Monday, December 21, 2015

How You Start: 5 Strategies Designers Can Use to Get Great Content

Have you ever been given a design project that just isn’t working? It’s not hitting the mark no matter how many reviews and edits it goes through. And its these types of projects that go through many painful reviews. Almost like walking back and forth over a bed of thorns. Sometimes it just hurts.

It can be hard to pinpoint the problem. But most designers know that it's almost impossible to create great design without great content. And great content comes from a clear and focused concept. When the content is clear it lends itself to design that communicates and gets the desired action. When it is unfocused or meeting another goal it is difficult to design for the intended results. It’s arduous and laborious, never really hitting the mark. And it’s ineffective.

Even though there is very little a designer can do to ensure great content from a client or a boss, there are a few tactics that can be effective:
  1. Offer to have the content rewritten by a professional. Find or recommend a professional copywriter to get involved. It's a good idea to get to know a few yourself, just in case. If the client is agreeable, this will usually solve the problem.
  2. Ask the right questions to arrive at a clear concept. Sometimes by doing this, you can pinpoint the core goals. It's not enough to have content. Designers need content that is accomplishing something. If the content isn't accomplishing the client's goals, try asking questions to get the client to think deeper about it. For example, "How well do you think the current content is meeting the goals you desire? How do you think someone would genuinely respond? How can we make this better?" Remember to tread lightly, because they may be in love with the content the way it is.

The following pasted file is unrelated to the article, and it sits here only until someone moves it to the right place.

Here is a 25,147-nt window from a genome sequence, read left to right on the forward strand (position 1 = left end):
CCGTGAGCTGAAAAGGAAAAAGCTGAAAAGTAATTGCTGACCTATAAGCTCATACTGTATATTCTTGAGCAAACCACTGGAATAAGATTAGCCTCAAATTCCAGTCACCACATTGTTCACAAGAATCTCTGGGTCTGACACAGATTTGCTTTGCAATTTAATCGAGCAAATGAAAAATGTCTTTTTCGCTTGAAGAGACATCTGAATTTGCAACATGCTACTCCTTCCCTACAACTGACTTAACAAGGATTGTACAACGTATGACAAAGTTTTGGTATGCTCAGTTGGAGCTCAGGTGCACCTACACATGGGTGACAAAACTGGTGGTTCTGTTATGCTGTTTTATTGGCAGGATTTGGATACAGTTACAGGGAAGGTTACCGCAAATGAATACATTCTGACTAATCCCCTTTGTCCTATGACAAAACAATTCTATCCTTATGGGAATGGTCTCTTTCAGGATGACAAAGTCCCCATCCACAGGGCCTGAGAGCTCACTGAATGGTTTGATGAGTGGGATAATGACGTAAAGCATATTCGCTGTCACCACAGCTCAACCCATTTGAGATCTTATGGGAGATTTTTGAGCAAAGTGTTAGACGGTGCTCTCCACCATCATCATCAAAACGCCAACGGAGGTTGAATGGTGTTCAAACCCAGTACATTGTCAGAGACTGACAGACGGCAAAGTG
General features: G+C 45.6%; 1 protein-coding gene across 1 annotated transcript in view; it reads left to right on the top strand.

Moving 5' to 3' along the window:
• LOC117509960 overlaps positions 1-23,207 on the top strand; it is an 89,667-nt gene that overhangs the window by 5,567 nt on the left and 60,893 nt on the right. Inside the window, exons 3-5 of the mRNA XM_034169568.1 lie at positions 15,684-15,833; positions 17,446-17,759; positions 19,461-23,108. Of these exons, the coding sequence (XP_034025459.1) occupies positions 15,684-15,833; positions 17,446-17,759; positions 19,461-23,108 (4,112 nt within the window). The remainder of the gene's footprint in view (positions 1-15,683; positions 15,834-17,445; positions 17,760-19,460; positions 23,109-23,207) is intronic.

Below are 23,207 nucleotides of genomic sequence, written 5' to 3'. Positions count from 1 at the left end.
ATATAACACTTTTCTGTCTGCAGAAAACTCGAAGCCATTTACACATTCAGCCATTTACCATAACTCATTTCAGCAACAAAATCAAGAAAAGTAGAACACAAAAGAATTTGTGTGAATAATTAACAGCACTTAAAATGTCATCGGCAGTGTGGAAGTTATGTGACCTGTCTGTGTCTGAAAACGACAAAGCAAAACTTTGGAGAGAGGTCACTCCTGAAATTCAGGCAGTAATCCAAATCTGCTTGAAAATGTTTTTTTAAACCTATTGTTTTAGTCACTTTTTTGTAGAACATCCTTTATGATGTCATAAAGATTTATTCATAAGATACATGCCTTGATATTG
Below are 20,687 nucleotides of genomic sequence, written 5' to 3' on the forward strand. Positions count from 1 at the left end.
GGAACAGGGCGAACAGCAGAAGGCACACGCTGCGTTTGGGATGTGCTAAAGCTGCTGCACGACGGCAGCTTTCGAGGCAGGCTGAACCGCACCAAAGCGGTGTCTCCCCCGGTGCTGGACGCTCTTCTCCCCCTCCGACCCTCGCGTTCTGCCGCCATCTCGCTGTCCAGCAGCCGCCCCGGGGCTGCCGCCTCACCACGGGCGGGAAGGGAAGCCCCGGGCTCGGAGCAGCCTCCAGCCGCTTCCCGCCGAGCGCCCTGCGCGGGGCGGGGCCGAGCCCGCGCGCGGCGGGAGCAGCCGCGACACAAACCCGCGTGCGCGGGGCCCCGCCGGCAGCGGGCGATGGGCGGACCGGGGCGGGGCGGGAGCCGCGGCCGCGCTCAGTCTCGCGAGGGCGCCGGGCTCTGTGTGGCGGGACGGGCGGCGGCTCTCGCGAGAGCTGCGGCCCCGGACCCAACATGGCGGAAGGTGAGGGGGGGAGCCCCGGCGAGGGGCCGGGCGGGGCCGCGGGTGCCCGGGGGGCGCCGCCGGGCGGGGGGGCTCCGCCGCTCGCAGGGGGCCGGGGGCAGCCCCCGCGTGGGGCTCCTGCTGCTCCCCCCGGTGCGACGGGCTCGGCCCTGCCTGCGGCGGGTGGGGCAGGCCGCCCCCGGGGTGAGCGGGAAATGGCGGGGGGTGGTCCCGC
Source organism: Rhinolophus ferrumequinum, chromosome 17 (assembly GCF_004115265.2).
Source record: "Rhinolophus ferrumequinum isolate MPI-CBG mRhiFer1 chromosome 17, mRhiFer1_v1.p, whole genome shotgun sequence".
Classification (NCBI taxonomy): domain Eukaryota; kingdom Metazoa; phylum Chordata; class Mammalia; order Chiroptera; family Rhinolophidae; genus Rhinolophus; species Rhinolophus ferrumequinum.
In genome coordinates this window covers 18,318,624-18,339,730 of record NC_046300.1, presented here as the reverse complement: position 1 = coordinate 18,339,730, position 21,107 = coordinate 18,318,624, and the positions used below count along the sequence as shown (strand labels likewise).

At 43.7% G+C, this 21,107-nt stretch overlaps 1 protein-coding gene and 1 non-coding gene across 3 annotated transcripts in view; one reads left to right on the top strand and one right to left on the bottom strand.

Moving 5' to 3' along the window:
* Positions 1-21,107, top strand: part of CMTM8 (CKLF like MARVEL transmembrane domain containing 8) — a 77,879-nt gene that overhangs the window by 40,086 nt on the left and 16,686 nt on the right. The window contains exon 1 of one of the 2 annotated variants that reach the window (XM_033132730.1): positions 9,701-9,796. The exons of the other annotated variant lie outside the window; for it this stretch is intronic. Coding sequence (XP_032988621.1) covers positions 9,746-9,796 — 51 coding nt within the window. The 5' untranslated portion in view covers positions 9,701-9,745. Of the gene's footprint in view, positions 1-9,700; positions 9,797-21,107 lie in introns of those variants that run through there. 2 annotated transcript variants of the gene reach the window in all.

3. Create two design directions. One with the provided copy, and one that you freely adjust to work with a design concept that meets the goals. Sometimes this approach is appreciated by the client — even though they tend to stick with what they have provided you. However, it prompts them to consider their approach, and make minor adjustments along the way.
  4. Sometimes there is little room for adjustments, for whatever reason. But your client is willing to discuss how the design can meet the communication goals. This is a good time to get some clarity. Ask the client what is one reasonable goal the design should be able to accomplish. Then design towards that goal as if the content was written with this in mind. Usually when the client sees that the design is accomplishing the goals well, but the copy seems a bit off, they may begin to adjust the content to match. For instance, having an image of a lion may grab the appropriate attention and promotes the desired outcome well. But the content doesn't say anything about a lion. The client might choose to make a stronger connection by adding lion references in the text. This makes the design concept stronger.
  5. If there is no budge, whatsoever, it's time to settle in for a long process of back-and-forth. Adjust the expectations, so there is less frustration from either of you. Just let your client know that without a clear direction the process will take a lot of iterations. It's okay as long as you both understand this (and understand any cost or timeline ramifications).

Photo courtesy Jeshu John, on

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